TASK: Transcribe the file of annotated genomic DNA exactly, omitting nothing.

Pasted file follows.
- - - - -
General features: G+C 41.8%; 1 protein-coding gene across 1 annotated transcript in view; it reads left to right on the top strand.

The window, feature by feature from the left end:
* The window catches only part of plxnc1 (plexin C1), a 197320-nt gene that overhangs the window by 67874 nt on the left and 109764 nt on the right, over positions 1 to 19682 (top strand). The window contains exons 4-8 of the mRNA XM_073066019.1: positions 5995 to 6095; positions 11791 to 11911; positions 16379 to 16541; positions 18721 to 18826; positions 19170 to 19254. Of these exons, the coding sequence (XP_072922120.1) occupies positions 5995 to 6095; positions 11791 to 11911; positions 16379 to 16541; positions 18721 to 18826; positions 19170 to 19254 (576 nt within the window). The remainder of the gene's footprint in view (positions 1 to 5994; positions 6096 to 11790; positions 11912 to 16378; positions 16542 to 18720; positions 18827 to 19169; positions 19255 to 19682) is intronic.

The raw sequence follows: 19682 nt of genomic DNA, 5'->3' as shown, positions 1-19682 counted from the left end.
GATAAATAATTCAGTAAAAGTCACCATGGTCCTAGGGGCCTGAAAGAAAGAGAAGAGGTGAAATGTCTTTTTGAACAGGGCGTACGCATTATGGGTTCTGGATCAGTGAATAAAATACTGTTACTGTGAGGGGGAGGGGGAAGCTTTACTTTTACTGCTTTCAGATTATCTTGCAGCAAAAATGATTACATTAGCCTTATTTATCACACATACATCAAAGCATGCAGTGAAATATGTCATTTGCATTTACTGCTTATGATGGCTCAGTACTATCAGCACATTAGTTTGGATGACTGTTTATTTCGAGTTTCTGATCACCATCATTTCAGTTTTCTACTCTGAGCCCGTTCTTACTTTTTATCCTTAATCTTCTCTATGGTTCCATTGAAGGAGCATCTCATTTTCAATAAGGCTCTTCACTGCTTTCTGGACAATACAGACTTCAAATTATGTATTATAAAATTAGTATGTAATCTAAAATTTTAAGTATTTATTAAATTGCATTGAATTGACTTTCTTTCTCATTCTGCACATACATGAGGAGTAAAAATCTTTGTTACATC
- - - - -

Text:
General features: G+C 41.8%; 1 protein-coding gene across 1 annotated transcript in view; it reads left to right on the top strand.

The window, feature by feature from the left end:
* The window catches only part of plxnc1 (plexin C1), a 197320-nt gene that overhangs the window by 67874 nt on the left and 109764 nt on the right, over positions 1 to 19682 (top strand). The window contains exons 4-8 of the mRNA XM_073066019.1: positions 5995 to 6095; positions 11791 to 11911; positions 16379 to 16541; positions 18721 to 18826; positions 19170 to 19254. Of these exons, the coding sequence (XP_072922120.1) occupies positions 5995 to 6095; positions 11791 to 11911; positions 16379 to 16541; positions 18721 to 18826; positions 19170 to 19254 (576 nt within the window). The remainder of the gene's footprint in view (positions 1 to 5994; positions 6096 to 11790; positions 11912 to 16378; positions 16542 to 18720; positions 18827 to 19169; positions 19255 to 19682) is intronic.

The raw sequence follows: 19682 nt of genomic DNA, 5'->3' as shown, positions 1-19682 counted from the left end.
GATAAATAATTCAGTAAAAGTCACCATGGTCCTAGGGGCCTGAAAGAAAGAGAAGAGGTGAAATGTCTTTTTGAACAGGGCGTACGCATTATGGGTTCTGGATCAGTGAATAAAATACTGTTACTGTGAGGGGGAGGGGGAAGCTTTACTTTTACTGCTTTCAGATTATCTTGCAGCAAAAATGATTACATTAGCCTTATTTATCACACATACATCAAAGCATGCAGTGAAATATGTCATTTGCATTTACTGCTTATGATGGCTCAGTACTATCAGCACATTAGTTTGGATGACTGTTTATTTCGAGTTTCTGATCACCATCATTTCAGTTTTCTACTCTGAGCCCGTTCTTACTTTTTATCCTTAATCTTCTCTATGGTTCCATTGAAGGAGCATCTCATTTTCAATAAGGCTCTTCACTGCTTTCTGGACAATACAGACTTCAAATTATGTATTATAAAATTAGTATGTAATCTAAAATTTTAAGTATTTATTAAATTGCATTGAATTGACTTTCTTTCTCATTCTGCACATACATGAGGAGTAAAAATCTTTGTTACATC